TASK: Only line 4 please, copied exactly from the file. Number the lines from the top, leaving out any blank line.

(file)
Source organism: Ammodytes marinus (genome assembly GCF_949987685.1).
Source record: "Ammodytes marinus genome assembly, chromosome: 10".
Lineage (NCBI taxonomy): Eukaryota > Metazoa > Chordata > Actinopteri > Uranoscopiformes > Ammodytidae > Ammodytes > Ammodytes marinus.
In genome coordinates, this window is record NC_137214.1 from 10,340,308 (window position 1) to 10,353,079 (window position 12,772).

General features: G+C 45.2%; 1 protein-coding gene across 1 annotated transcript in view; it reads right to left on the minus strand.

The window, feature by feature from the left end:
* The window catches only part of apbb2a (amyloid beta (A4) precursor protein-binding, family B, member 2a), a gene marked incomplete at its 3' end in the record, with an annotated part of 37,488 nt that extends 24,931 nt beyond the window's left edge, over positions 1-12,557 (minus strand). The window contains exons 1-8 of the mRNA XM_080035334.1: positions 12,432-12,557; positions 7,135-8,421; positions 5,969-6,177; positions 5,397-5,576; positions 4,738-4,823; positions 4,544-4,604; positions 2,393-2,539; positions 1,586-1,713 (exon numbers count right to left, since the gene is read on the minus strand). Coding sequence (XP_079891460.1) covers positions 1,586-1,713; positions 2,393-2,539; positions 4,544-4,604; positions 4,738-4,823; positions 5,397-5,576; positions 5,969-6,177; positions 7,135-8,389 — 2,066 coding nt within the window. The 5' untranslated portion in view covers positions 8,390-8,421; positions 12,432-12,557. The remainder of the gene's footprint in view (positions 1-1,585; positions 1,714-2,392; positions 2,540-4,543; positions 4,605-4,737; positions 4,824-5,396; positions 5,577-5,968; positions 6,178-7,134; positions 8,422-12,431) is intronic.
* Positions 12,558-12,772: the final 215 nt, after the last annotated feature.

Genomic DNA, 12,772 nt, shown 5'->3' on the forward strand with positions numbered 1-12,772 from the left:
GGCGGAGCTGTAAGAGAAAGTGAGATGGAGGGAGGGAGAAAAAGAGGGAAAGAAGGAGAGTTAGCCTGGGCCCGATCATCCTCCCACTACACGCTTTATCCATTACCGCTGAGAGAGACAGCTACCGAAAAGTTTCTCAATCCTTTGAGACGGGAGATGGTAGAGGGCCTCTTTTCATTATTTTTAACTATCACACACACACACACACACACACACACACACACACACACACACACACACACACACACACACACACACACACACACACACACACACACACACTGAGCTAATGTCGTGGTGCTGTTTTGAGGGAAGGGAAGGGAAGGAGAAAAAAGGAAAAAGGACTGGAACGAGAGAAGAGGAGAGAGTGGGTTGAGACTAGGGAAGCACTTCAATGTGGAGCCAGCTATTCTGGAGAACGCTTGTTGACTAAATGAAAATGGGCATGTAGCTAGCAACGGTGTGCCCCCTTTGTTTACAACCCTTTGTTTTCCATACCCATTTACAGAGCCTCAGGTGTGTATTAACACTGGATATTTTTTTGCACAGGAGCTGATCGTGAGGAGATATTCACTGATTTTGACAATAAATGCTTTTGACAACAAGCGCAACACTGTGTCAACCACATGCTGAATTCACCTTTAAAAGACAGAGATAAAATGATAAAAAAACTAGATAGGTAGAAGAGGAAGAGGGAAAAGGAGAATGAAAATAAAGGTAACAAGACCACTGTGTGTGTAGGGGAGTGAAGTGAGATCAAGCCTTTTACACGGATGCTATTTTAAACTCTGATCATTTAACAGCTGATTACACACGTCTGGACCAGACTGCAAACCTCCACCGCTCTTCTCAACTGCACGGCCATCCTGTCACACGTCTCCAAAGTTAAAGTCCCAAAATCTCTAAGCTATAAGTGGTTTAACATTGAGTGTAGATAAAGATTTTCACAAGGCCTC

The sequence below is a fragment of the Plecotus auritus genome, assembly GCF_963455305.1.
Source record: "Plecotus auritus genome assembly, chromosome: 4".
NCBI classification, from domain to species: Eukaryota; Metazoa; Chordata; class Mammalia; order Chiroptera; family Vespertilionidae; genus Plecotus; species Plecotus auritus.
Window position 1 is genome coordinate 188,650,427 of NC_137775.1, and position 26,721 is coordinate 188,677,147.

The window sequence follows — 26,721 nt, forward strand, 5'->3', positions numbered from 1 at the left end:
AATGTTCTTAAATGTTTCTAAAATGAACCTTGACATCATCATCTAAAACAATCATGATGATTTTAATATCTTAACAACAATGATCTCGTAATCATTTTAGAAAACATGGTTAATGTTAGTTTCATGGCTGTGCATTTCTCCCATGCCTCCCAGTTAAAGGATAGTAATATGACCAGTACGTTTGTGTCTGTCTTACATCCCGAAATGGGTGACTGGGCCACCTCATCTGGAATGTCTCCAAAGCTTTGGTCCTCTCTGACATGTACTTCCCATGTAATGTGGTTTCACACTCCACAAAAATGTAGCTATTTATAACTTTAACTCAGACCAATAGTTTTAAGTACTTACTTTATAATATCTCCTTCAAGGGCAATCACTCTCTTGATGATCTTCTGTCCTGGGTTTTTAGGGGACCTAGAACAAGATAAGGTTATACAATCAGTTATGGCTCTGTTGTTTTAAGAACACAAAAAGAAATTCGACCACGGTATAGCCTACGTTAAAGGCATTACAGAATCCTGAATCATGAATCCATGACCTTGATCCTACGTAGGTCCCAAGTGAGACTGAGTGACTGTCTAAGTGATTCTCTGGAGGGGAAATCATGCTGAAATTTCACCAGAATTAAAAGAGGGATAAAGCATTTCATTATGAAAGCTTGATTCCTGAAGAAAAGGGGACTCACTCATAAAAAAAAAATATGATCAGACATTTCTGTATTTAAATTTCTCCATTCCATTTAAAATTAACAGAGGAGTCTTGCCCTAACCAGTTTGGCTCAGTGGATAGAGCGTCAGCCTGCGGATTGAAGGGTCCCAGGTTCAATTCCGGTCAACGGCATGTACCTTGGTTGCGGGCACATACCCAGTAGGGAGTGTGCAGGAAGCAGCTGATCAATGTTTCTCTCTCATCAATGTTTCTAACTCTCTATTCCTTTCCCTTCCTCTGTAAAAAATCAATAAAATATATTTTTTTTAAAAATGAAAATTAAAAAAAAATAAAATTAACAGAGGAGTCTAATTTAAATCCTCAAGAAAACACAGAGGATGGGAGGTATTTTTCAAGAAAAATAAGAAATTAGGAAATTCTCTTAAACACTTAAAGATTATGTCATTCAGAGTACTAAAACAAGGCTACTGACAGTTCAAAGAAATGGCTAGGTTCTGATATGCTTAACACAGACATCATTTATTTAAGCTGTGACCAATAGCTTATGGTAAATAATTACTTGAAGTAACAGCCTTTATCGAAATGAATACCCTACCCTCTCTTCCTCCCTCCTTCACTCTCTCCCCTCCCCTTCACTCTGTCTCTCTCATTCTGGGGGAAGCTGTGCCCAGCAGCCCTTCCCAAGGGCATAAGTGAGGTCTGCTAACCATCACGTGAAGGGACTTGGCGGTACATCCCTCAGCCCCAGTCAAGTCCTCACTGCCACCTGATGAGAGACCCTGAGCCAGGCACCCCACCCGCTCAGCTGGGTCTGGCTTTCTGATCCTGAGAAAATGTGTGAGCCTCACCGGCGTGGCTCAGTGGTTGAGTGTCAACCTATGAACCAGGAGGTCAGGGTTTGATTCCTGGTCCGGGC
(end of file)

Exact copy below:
In genome coordinates, this window is record NC_137214.1 from 10,340,308 (window position 1) to 10,353,079 (window position 12,772).